Dan Loeb, CEO of Third Point Partners, threatened Yahoo Inc (NASDAQ:YHOO) last week to launch a proxy ‘within a week.’ Loeb is the largest Yahoo! Inc shareholder, and wanted to replace part of the current board, with four other nominees, including himself.
Loeb just filled a prelimanry 14A with the SEC, in which he explained his rationale for change. He also urged the Yahoo! shareholders to vote for his suggested nominees. One of the nominees is Dan Loeb himself, who owns 70 million shares of the company.
Below is a history of the entire saga from the viewpoint of Dan Loeb:
Third Point is a registered investment adviser headquartered in New York, managing approximately $9 billion in assets. Founded in 1995, Third Point follows an event-driven approach to investing globally.
The Third Point Entities began building their current position in shares of Common Stock in August 2011 and currently own an aggregate of [70,500,400] shares, representing approximately [5.8%] of the Common Stock outstanding. We believe the Third Point Entities are, collectively, the largest outside shareholder of the Company.
On September 8, 2011, shortly after the Board removed Carol Bartz as CEO and installed Timothy Morse as interim CEO – making him the Company’s fourth chief executive in five years – Third Point sent to the Board a letter (the “September 8 Letter”) expressing the view that the Company was grossly undervalued and calling on the Company’s directors to recognize what Third Point believed were the Board’s misjudgments and failures, including, among others, the Board’s rejection of Microsoft Corporation’s $31 per share acquisition bid in 2008 and its hiring of Carol Bartz as CEO. The September 8 Letter called for certain directors to resign their seats voluntarily and stated that Third Point had held discussion with respected executives who could add value to a reconstituted Board. The September 8 Letter concluded by noting that the decision to undertake Board turnover initially rests with the individual directors and expressed the hope the Company’s directors would take Third Point’s views seriously and that a proxy contest would not be necessary in order to effectuate Board change.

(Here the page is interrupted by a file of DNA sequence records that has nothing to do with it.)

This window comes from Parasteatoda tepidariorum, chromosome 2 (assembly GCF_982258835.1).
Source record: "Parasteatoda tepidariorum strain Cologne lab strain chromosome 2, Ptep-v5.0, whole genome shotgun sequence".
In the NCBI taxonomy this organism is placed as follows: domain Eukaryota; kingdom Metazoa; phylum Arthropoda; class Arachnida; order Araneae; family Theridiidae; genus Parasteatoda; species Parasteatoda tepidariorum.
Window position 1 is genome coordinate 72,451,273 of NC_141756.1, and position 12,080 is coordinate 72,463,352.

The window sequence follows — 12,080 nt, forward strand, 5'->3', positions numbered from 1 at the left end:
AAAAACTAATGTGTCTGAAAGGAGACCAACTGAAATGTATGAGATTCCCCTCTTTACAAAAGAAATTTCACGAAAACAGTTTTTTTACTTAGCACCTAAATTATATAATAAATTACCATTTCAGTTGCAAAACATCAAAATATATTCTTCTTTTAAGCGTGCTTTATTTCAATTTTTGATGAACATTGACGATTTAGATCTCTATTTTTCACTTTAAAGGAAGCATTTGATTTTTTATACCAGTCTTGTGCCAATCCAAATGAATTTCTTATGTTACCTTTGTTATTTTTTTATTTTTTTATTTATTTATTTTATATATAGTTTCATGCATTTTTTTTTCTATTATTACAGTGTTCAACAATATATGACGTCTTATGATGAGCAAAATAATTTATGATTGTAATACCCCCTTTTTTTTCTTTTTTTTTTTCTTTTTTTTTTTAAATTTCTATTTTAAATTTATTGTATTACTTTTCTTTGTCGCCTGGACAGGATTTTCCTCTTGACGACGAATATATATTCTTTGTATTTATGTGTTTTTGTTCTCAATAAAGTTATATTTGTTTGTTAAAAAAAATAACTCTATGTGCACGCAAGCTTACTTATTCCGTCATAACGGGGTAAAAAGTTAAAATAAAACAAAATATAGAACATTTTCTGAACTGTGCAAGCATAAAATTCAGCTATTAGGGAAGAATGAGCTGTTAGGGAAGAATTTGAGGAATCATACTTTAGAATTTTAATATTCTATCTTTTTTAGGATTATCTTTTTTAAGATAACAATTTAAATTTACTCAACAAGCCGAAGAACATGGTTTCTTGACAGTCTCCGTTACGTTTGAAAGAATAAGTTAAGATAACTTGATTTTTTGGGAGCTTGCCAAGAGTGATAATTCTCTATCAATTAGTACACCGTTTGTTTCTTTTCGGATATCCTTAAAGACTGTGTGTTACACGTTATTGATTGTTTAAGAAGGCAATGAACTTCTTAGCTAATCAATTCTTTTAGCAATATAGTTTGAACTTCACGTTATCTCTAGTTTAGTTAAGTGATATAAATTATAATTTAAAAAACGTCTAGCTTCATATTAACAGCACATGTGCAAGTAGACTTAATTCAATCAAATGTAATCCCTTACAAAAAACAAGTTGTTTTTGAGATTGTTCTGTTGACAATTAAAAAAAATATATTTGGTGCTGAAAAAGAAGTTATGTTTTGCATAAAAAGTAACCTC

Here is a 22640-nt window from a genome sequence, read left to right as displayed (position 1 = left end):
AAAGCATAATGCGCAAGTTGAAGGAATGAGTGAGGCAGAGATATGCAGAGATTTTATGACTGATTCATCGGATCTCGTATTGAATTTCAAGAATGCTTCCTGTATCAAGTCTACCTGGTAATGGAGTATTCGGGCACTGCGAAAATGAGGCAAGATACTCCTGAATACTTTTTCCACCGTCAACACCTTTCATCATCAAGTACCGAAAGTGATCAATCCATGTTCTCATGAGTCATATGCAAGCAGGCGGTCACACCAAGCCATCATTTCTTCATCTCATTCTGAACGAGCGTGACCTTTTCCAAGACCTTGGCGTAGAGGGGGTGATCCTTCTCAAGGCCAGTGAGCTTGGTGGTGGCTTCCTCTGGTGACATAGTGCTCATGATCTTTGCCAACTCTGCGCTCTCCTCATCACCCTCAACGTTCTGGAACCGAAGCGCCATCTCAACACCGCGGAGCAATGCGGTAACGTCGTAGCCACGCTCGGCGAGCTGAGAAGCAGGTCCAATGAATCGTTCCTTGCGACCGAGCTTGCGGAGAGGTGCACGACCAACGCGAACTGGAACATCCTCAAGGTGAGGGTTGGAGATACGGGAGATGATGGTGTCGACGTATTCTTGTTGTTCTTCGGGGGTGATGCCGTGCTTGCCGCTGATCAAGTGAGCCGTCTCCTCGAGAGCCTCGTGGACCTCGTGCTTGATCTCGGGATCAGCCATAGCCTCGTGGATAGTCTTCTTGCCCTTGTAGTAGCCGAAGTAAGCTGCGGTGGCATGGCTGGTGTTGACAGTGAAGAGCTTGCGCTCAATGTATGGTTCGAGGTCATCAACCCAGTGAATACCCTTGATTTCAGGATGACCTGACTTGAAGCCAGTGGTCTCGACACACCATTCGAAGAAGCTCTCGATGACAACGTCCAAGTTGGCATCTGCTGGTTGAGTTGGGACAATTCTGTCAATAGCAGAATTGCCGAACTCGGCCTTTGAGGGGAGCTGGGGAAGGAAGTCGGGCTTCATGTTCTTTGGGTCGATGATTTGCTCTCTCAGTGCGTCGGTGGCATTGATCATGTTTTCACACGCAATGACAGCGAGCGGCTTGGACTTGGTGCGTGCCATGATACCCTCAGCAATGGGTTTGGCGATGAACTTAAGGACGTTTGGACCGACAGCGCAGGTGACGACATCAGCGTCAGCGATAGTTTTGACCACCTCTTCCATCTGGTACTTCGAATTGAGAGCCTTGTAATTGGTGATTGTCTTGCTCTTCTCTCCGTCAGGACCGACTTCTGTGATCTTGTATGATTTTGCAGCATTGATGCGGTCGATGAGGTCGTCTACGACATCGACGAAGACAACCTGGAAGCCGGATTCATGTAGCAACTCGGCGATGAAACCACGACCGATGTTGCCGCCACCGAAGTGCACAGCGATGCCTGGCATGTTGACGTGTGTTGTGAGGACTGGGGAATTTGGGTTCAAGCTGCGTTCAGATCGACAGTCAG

Following receipt by the Company of the September 8 Letter, the Company sought to arrange a conversation between Mr. Loeb and either Roy Bostock, Chairman of the Board, or Jerry Yang, a founder of the Company and member of the Board. A telephone conversation was subsequently arranged for September 12, 2011 (the “September 12 Conversation”), between Mr. Loeb and Messrs. Bostock and Yang, in which others from Third Point and the Company participated. The Company confirmed, prior to the September 12 Conversation, that it would not provide to Third Point any material non-public information about the Company.